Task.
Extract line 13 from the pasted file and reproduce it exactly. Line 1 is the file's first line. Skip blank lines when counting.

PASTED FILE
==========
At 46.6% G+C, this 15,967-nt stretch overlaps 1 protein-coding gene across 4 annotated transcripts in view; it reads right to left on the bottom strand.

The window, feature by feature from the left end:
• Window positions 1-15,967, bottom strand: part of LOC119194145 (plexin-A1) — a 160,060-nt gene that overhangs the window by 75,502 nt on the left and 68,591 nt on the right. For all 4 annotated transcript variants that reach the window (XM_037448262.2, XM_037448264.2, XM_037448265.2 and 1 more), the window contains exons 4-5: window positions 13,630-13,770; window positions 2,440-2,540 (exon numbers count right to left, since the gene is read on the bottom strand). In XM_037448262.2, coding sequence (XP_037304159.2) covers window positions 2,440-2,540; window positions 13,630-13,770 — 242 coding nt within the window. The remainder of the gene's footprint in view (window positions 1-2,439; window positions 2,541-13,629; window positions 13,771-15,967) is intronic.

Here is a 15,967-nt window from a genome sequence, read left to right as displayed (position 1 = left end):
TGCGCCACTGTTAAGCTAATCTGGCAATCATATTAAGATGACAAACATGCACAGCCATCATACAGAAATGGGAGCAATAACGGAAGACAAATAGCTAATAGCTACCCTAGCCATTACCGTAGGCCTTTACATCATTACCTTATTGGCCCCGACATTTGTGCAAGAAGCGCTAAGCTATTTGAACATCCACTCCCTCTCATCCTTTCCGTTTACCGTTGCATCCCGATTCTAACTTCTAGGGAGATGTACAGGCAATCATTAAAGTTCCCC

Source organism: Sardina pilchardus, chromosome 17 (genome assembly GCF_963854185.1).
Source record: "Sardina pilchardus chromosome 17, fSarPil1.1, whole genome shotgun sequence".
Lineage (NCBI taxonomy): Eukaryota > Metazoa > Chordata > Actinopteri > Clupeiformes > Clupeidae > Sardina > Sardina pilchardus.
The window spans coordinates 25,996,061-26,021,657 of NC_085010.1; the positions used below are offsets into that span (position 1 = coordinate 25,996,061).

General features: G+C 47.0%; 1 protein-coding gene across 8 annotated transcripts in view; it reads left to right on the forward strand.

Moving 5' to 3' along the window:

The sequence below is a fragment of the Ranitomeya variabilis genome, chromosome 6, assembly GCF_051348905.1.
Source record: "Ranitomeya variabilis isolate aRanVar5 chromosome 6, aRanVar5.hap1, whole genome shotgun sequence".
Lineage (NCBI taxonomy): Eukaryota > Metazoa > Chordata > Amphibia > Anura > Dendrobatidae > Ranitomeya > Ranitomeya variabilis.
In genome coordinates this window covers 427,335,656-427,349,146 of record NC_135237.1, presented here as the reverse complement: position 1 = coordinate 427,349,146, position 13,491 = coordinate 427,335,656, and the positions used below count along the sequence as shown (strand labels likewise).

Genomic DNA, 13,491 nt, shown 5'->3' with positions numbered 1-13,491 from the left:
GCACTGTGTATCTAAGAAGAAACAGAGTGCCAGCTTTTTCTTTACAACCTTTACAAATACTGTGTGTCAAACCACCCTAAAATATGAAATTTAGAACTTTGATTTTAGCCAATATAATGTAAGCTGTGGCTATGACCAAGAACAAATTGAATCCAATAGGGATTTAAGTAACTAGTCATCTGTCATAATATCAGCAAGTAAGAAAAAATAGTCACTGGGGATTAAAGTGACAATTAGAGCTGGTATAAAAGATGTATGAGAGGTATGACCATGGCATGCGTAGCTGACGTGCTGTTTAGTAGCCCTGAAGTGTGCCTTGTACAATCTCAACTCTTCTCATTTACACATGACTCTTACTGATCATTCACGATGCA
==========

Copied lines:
Source record: "Ranitomeya variabilis isolate aRanVar5 chromosome 6, aRanVar5.hap1, whole genome shotgun sequence".